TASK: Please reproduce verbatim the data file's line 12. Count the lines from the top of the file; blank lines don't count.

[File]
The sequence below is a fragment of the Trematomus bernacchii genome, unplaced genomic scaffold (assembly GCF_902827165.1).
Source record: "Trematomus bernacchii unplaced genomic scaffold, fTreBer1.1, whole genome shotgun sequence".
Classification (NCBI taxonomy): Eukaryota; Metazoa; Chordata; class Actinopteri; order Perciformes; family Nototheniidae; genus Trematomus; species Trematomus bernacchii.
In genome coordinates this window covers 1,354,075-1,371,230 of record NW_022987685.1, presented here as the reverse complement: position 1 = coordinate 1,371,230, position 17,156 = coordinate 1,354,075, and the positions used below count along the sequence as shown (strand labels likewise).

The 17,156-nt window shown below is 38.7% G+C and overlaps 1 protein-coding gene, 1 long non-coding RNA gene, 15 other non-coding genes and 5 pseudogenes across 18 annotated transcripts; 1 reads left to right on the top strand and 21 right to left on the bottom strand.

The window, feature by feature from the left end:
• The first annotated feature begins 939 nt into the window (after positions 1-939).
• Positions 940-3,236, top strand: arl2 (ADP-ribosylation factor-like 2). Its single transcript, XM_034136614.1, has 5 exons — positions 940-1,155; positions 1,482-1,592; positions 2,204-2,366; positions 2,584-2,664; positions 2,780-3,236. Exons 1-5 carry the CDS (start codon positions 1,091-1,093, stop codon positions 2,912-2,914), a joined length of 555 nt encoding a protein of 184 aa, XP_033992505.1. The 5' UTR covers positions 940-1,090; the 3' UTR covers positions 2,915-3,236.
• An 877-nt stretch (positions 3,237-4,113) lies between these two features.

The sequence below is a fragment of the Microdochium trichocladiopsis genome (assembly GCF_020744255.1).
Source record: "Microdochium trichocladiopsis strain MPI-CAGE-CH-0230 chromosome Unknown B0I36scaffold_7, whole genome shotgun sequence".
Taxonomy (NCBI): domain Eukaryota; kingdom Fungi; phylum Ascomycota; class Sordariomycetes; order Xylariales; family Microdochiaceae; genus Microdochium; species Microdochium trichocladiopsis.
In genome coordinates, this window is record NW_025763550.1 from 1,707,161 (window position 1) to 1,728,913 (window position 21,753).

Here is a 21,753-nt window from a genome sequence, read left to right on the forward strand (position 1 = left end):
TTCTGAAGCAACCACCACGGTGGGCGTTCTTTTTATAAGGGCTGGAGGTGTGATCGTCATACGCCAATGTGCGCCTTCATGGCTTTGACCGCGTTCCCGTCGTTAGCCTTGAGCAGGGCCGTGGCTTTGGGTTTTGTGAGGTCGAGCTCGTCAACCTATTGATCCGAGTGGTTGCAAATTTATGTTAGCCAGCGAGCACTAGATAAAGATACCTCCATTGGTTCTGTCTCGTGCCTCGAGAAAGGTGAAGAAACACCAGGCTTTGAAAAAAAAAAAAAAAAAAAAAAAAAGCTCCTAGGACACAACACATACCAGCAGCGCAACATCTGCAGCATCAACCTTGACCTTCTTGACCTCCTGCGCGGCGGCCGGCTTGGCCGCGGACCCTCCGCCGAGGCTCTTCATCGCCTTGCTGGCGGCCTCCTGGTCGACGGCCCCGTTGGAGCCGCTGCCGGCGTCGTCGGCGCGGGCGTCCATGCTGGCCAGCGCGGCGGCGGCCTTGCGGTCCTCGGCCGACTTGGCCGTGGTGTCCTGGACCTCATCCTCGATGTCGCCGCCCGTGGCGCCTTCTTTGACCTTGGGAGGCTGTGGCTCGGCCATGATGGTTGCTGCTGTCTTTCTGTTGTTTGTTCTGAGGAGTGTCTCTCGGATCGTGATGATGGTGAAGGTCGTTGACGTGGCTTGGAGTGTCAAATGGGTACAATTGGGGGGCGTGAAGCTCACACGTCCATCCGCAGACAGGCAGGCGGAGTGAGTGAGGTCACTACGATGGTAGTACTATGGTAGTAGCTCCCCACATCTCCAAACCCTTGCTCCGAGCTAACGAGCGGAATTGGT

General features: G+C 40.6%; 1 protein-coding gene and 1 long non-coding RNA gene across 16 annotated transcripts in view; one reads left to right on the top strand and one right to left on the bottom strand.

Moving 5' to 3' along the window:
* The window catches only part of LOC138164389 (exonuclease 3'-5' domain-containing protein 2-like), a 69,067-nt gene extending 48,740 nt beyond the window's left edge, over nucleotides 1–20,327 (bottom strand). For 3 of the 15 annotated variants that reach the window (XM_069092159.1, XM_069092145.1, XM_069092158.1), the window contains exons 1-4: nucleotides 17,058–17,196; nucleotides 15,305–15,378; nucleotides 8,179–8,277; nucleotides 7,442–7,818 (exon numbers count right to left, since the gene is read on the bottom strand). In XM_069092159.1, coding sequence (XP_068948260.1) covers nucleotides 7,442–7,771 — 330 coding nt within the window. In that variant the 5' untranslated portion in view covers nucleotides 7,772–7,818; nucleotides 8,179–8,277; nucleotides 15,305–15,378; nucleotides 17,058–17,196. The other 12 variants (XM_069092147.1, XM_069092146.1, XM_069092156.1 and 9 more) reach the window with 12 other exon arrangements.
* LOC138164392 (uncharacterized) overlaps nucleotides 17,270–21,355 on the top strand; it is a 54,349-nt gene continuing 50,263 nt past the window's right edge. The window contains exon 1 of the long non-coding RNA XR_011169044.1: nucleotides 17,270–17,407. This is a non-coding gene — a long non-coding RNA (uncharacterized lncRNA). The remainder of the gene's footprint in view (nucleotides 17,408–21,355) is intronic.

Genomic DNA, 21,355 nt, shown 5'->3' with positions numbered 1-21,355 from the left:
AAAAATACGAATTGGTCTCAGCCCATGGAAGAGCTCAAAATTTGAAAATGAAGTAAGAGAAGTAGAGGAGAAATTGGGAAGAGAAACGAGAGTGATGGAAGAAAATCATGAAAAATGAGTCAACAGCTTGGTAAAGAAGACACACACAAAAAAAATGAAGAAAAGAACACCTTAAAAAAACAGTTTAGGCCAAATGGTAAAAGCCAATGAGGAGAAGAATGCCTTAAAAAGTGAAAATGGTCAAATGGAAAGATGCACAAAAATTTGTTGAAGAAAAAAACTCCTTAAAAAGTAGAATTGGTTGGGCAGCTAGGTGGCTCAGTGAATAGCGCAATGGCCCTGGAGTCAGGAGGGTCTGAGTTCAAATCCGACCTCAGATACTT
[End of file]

Taxonomy (NCBI): domain Eukaryota; kingdom Fungi; phylum Ascomycota; class Sordariomycetes; order Xylariales; family Microdochiaceae; genus Microdochium; species Microdochium trichocladiopsis.